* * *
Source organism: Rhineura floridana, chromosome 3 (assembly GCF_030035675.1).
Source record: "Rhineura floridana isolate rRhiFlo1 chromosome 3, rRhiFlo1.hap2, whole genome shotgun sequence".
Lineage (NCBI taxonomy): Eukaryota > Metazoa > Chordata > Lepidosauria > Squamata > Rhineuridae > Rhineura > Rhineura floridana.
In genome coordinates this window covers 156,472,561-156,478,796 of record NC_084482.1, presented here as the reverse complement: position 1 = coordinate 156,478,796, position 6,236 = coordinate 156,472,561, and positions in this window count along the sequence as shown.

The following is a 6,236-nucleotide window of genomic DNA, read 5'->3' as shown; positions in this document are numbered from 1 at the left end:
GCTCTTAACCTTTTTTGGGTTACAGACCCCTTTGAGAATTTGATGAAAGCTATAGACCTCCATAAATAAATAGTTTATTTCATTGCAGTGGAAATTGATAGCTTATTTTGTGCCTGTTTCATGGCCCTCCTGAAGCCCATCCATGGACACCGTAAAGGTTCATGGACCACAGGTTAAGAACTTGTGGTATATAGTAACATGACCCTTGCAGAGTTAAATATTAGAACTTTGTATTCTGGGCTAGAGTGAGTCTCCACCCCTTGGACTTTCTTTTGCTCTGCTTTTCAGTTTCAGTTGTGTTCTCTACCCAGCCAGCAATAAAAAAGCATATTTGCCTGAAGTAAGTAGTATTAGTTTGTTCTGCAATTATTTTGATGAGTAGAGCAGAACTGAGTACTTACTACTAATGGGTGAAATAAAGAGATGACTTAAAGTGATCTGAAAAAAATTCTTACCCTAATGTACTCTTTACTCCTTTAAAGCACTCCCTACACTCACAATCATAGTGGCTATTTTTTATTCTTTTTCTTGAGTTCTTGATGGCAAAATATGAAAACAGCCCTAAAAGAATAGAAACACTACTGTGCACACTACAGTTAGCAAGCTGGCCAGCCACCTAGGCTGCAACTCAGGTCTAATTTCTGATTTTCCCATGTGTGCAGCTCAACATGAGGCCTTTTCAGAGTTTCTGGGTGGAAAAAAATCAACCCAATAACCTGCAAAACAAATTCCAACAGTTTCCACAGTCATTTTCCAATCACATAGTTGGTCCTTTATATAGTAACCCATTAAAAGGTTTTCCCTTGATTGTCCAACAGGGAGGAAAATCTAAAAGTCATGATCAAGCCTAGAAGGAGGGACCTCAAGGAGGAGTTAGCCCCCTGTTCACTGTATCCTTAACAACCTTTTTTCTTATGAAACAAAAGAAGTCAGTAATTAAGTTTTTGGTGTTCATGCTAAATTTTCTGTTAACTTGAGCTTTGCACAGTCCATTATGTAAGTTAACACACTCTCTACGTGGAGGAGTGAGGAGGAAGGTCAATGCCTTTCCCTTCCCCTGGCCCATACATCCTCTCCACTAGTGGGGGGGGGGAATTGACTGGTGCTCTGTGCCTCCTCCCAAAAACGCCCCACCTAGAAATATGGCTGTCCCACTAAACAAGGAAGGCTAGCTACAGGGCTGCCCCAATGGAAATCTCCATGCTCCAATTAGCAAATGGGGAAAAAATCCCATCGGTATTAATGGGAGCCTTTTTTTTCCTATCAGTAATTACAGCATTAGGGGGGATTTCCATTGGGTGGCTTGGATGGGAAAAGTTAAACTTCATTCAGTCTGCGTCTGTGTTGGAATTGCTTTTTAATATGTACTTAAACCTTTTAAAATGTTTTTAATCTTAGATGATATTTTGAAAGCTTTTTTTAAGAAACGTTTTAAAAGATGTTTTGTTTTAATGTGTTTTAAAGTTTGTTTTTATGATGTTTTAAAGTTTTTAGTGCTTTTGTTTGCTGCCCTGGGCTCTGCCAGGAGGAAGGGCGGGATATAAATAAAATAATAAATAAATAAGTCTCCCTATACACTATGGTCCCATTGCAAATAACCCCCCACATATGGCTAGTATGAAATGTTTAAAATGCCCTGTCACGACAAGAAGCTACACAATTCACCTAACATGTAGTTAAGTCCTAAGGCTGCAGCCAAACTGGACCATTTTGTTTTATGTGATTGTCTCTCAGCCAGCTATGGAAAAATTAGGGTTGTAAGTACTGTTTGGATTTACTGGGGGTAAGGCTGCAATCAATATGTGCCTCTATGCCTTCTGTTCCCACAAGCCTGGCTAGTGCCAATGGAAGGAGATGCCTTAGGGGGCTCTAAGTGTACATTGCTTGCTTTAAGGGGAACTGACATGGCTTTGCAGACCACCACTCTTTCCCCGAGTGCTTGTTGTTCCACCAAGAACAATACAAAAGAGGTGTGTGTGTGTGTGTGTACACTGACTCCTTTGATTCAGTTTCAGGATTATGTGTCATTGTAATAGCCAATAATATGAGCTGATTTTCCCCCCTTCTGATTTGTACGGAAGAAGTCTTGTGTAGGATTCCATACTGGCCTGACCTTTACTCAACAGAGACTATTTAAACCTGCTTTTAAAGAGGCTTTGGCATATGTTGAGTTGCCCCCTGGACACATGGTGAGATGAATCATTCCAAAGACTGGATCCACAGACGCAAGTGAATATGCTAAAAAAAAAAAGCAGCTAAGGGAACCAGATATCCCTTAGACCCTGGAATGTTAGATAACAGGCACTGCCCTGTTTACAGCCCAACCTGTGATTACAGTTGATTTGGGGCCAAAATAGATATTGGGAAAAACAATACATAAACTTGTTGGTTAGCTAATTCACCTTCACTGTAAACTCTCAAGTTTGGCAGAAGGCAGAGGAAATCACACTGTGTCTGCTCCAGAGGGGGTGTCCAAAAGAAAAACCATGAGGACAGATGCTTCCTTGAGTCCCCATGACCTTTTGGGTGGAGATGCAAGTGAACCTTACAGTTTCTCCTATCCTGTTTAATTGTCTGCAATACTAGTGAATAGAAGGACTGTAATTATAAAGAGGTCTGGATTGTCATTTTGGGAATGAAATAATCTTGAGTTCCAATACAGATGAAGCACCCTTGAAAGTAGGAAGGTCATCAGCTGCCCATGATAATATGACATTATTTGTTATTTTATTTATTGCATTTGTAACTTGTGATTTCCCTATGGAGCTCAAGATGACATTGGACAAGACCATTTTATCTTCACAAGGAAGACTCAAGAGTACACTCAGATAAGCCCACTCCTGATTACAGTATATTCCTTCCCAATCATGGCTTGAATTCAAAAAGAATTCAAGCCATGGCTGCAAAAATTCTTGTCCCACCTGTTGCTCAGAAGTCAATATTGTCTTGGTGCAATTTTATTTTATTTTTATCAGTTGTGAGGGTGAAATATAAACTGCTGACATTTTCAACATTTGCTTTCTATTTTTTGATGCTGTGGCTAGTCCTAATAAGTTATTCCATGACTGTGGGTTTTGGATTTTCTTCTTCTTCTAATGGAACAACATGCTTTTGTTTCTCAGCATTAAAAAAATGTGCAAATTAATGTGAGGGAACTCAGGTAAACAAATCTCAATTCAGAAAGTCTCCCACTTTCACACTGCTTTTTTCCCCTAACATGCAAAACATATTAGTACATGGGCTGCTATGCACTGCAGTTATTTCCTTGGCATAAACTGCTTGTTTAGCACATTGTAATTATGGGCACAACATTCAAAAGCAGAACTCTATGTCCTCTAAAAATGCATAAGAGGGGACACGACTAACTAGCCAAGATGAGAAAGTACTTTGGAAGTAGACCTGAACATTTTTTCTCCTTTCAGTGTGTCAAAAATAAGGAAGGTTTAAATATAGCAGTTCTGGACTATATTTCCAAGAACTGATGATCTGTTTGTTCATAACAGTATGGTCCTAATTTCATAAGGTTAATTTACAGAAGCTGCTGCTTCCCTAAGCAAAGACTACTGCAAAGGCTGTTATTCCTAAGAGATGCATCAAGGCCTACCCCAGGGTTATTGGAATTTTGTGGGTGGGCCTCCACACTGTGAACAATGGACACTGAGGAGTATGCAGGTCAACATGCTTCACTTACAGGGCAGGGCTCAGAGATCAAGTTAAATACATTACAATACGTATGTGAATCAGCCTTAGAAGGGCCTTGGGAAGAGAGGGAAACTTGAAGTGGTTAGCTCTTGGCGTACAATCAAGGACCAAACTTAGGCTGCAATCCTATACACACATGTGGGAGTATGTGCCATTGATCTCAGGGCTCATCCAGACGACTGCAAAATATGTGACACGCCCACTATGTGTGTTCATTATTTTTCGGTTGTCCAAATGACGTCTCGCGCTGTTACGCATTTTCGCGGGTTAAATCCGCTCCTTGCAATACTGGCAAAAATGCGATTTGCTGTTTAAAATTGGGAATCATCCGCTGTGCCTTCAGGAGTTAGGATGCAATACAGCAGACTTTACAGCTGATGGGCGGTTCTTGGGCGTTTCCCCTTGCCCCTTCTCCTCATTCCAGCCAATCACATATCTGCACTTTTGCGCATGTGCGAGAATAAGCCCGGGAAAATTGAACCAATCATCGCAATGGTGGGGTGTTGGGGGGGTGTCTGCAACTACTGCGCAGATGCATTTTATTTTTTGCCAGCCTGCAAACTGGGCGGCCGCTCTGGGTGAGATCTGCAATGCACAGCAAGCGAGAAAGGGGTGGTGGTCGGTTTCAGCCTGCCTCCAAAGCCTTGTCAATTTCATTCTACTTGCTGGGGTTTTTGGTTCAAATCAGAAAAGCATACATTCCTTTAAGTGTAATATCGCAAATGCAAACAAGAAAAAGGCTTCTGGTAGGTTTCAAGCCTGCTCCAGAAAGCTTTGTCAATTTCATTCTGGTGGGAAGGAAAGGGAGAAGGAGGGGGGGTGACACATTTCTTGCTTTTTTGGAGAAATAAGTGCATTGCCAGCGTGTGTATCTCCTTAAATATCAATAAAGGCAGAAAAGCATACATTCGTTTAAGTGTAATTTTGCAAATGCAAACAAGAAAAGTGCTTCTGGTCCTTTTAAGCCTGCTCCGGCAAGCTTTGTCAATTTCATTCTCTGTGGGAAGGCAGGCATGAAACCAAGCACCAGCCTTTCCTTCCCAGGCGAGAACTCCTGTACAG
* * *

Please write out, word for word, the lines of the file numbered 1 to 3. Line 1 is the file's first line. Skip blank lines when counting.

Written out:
Source organism: Rhineura floridana, chromosome 3 (assembly GCF_030035675.1).
Source record: "Rhineura floridana isolate rRhiFlo1 chromosome 3, rRhiFlo1.hap2, whole genome shotgun sequence".
Lineage (NCBI taxonomy): Eukaryota > Metazoa > Chordata > Lepidosauria > Squamata > Rhineuridae > Rhineura > Rhineura floridana.